Brenda Baum was an indefatigable hostess, seemingly everywhere at once and simultaneously overseeing the housekeeping and the kitchen. (As per Ozcot publicity, meals were served by college girls wearing “Dorothy of Oz” dresses – i.e., checkered gingham.) Harry Neal Baum was then 73 but going strong. In succeeding years, one could see that he was beginning to slow down a bit, and he eventually passed away in June 1967, just days before that year’s Convention. Yet Brenda drew all of us to her – “the Ozmaniacs,” in her parlance – and the Club held its last Ozcot meetings in 1967 and 1968. We then followed Brenda to Michigan for a number of years, where she served as hostess at the Castle Park resort.
Prior to my first meeting with him in 1963, Harry Neal Baum and I had already exchanged letters (and imagine, please, the level of pleasure that suffused a preteen at receiving a handwritten communication from one of the sons of L. Frank Baum). 😊 When we met, Harry also autographed my copy of THE LIFE AND ADVENTURES OF SANTA CLAUS, which his father had dedicated to him in 1902. But for everyone, the 1963 “Harry highlight” came when he rose from the dinner table on the first evening of the OzCon to make a brief speech of welcome (and gratitude for all the Baumian allegiance). He then shared some charming personal history about an entertainment in Macatawa circa 1900, when his dad worked up a patter song for Harry and younger brother Kenneth (both preteens) to perform during a local amateur night. He clearly recalled that they’d worn matching white sailor suits, sat on a bench, stared unsmilingly at the audience, and (alternating lines) sang, “I was walking ‘round the ocean on a Sunday afternoon/When I met a lobster salad, but I didn’t have a spoon . . . . ” The nonsense verses went on from there; Harry sang ’em all for the enraptured conventioneers. After their song, the two boys apparently did a little dance, and although Harry didn’t try to recreate that, he did note that, at the time, they were “still seated on the bench and staring straight ahead – and moving only our feet and lower legs in simple steps.” Meanwhile, Oz Club artist Dick Martin had heard the anecdote at least a year earlier and convinced Harry to write up the story, both for posterity and publication in the Club’s BAUM BUGLE magazine. It appeared in the December 1962 issue, with this Dick Martin illustration:
So much came of that weekend for me. It marked the onset of my
regular attendance at Oz Club conventions, to which I pretty much unabatedly
returned into the 1990s (and still do, though on a more random basis). In those
early years, the friendships begun or renewed at Bass Lake continued by old-fashioned
mail for the next eleven months, followed by the “Oz family reunion” for three
glorious days every June throughout the 1960, 1970s, and 1980s. Additionally,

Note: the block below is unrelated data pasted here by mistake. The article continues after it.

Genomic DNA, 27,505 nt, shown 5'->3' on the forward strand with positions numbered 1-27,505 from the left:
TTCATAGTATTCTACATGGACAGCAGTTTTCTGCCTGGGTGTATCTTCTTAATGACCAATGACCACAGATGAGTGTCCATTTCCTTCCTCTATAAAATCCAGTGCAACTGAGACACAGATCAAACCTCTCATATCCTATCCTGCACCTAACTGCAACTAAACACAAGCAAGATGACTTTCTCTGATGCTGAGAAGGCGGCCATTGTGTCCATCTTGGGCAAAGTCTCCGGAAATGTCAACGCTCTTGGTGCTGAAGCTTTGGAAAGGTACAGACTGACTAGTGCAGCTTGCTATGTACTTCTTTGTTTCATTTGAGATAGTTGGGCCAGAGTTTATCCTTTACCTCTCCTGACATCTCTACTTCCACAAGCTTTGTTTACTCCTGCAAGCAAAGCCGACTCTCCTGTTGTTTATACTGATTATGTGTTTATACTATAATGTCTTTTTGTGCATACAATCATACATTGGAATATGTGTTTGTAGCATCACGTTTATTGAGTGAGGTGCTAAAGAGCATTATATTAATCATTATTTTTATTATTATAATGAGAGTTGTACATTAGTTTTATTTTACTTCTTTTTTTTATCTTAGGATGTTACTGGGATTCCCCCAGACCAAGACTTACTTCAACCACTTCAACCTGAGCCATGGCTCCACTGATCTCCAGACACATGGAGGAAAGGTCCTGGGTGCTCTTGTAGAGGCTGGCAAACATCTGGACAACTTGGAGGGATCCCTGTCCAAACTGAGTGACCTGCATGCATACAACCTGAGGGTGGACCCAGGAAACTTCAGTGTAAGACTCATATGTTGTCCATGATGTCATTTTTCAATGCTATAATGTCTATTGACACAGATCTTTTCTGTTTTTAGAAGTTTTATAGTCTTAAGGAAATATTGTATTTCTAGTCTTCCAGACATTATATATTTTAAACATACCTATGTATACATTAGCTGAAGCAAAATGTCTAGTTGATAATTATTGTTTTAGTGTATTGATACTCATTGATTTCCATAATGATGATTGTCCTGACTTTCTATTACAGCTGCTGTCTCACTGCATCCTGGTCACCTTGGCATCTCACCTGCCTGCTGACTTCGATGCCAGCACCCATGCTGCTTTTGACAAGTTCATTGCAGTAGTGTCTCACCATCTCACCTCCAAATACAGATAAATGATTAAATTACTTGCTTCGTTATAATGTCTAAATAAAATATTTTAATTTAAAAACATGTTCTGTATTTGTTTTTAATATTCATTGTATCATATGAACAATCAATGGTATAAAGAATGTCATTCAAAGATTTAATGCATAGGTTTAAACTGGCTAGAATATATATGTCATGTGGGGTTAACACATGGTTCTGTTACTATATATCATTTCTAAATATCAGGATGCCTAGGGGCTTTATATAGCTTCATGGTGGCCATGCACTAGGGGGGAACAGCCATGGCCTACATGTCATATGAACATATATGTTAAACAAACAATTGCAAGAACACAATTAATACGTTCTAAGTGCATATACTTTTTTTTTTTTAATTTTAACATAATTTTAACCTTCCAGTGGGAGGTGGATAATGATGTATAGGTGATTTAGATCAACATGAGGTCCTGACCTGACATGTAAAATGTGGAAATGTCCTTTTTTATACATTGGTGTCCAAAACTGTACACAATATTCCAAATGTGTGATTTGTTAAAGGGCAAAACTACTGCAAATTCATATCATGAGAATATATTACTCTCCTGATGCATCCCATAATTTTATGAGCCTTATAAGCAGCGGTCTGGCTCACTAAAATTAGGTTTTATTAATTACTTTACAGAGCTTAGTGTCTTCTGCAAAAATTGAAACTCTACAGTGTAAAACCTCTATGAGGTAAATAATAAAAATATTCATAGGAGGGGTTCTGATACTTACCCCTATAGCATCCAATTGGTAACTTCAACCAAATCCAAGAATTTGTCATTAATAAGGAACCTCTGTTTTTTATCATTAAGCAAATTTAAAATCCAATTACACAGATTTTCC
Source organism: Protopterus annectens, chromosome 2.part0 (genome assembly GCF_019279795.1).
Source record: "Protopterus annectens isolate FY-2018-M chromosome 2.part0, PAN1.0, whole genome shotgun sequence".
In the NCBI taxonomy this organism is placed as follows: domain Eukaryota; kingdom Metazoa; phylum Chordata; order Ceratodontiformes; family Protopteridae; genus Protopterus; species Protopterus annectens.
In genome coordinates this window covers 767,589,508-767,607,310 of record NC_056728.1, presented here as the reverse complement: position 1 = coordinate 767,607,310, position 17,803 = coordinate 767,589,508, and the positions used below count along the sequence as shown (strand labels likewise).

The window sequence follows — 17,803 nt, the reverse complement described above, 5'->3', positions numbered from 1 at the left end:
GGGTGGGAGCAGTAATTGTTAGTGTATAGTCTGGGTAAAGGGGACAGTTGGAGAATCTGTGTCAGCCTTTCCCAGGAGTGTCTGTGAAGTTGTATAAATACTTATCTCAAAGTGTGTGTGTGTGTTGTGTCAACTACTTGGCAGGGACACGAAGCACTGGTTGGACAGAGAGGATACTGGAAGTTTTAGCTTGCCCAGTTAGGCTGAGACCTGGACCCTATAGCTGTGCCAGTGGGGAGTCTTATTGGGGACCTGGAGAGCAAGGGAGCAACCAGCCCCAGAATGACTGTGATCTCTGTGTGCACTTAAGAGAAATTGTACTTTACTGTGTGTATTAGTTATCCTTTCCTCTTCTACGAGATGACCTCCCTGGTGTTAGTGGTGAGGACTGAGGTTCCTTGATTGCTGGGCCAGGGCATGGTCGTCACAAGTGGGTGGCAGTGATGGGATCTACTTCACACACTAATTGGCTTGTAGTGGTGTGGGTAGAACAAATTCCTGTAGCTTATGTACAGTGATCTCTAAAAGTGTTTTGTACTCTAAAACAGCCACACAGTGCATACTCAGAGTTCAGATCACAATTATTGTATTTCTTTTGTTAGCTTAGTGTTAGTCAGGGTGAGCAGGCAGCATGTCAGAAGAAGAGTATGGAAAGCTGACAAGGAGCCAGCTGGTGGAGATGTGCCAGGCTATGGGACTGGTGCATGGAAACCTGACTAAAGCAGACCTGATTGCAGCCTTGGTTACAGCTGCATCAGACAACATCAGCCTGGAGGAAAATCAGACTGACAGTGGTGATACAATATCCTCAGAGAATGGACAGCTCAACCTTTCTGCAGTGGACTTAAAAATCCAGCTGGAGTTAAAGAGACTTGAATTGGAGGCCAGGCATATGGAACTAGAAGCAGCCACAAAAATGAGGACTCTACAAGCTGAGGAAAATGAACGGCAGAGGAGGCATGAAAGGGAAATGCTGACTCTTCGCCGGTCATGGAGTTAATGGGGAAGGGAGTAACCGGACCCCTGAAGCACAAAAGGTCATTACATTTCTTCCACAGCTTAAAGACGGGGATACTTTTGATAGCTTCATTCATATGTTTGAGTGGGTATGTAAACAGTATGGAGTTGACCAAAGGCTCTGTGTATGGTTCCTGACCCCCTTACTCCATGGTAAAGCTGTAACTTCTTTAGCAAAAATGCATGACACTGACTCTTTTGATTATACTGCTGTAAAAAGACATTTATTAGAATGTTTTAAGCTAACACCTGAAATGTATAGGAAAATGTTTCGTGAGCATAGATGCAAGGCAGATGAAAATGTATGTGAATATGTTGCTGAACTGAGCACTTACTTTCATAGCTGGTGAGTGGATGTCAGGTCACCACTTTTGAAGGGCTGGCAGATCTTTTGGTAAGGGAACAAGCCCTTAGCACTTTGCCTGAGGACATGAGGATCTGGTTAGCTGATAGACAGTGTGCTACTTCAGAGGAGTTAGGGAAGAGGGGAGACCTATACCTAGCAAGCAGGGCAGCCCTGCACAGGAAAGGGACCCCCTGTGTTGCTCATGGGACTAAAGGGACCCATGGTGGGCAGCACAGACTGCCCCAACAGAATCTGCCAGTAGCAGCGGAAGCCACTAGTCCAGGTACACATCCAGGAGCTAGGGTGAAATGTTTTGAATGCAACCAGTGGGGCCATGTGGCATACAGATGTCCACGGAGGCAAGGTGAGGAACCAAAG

my collection incrementally grew at every meeting via treasures from the Club auction
in the 1960s — some items of which I retain to this day: an MGM pressbook for
the 1955 reissue of OZ; a huge packet of photostats of L. Frank Baum and Oz
research material (dating back, in some cases, to the turn of the century); and
color plate editions of the early Oz books.
Perhaps the most remarkable acquisition – circa 1965 or so — was a 1930s edition of THE WIZARD OF OZ, including several dozen primarily unidentifiable autographs on the book’s fly leaf and left endpaper. The list was headed by the name, “Stella Royale – MGM,” and Club auctioneer Dick Martin was his customarily self-stringent soul in refusing to make any claims (or acknowledge even the remote possibility) that the book had actual OZ film-related provenance. (In those days, no one knew enough about the movie’s unbilled performers or behind-the-scenes workers to identify them by name.) I remember winning the volume in the auction for $3.50 or thereabouts, and I bought it primarily because it came with a 1939 colorized postcard of Judy Garland’s Stone Canyon house that had been tucked into the book’s pages. Upon further examination, however, I noticed that two of the signatures on the flyleaf were familiar to me; even as a teen, I’d done enough MGM OZ research to recognize the names of “Bobby Connolly” – who had been the movie’s choreographer – and “Cowboy,” which was the nickname given to one of Connolly’s assistants on the film, Arthur Appell. In later years, thanks to the research of Steve Cox (author of THE MUNCHKINS OF OZ), I could confirm that Stella Royale and another twenty or so of the book’s autographs were indeed those of some of the “little people” who appeared in MGM’s motion picture. This was an unexpected treasure (by everyone!), to be sure.
Apart from the years to come of far-reaching Oz friendships and eventual projects, my future took another remarkable “hit” during that June weekend in 1963. One of the major Ozians on hand was Russell P. MacFall, night editor of the Chicago TRIBUNE and recent coauthor of the Frank Baum biography, TO PLEASE A CHILD. After noting my enthusiasm and passion across the first twenty-four hours of the Convention, Russell approached my mom; she was outdoors, reading, and enjoying a few days of non-Oz, non-housewife vacation of her own! He talked with her about my interests and inquired about potential career paths, to which Dotty summarized “journalism, music, or theater.” Russell smiled in response (I heard about all of this on the way home) and said something to the effect that, at age 12, I probably wasn’t as yet considering colleges. He continued, though, and suggested that, when the time did come, she and my dad and I should consider Northwestern University in Evanston (which is where Russell and his family lived). “Mr. MacFall” told my mom that NU had excellent departments in all three of the subjects in which I was vitally interested.